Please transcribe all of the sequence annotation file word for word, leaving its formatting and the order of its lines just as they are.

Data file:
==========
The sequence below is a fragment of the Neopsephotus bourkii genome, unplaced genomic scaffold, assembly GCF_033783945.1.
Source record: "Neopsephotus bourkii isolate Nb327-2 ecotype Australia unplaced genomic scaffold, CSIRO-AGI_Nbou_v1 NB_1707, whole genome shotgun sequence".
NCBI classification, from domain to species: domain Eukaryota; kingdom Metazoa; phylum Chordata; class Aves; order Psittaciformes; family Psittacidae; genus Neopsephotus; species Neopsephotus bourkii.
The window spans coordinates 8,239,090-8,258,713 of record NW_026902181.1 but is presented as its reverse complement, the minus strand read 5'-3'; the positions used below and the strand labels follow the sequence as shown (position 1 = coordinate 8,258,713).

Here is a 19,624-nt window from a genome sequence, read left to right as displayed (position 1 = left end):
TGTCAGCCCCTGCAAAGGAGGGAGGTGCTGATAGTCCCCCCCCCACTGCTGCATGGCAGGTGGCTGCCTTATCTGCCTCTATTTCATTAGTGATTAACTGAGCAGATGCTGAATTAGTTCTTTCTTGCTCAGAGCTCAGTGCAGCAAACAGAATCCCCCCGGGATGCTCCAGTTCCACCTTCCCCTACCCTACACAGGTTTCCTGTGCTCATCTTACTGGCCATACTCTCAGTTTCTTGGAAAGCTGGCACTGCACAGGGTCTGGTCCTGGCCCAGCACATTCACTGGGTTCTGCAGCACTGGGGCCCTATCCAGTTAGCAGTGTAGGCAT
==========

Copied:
The sequence below is a fragment of the Neopsephotus bourkii genome, unplaced genomic scaffold, assembly GCF_033783945.1.
Source record: "Neopsephotus bourkii isolate Nb327-2 ecotype Australia unplaced genomic scaffold, CSIRO-AGI_Nbou_v1 NB_1707, whole genome shotgun sequence".
NCBI classification, from domain to species: domain Eukaryota; kingdom Metazoa; phylum Chordata; class Aves; order Psittaciformes; family Psittacidae; genus Neopsephotus; species Neopsephotus bourkii.
The window spans coordinates 8,239,090-8,258,713 of record NW_026902181.1 but is presented as its reverse complement, the minus strand read 5'-3'; the positions used below and the strand labels follow the sequence as shown (position 1 = coordinate 8,258,713).

Here is a 19,624-nt window from a genome sequence, read left to right as displayed (position 1 = left end):
TGTCAGCCCCTGCAAAGGAGGGAGGTGCTGATAGTCCCCCCCCCACTGCTGCATGGCAGGTGGCTGCCTTATCTGCCTCTATTTCATTAGTGATTAACTGAGCAGATGCTGAATTAGTTCTTTCTTGCTCAGAGCTCAGTGCAGCAAACAGAATCCCCCCGGGATGCTCCAGTTCCACCTTCCCCTACCCTACACAGGTTTCCTGTGCTCATCTTACTGGCCATACTCTCAGTTTCTTGGAAAGCTGGCACTGCACAGGGTCTGGTCCTGGCCCAGCACATTCACTGGGTTCTGCAGCACTGGGGCCCTATCCAGTTAGCAGTGTAGGCAT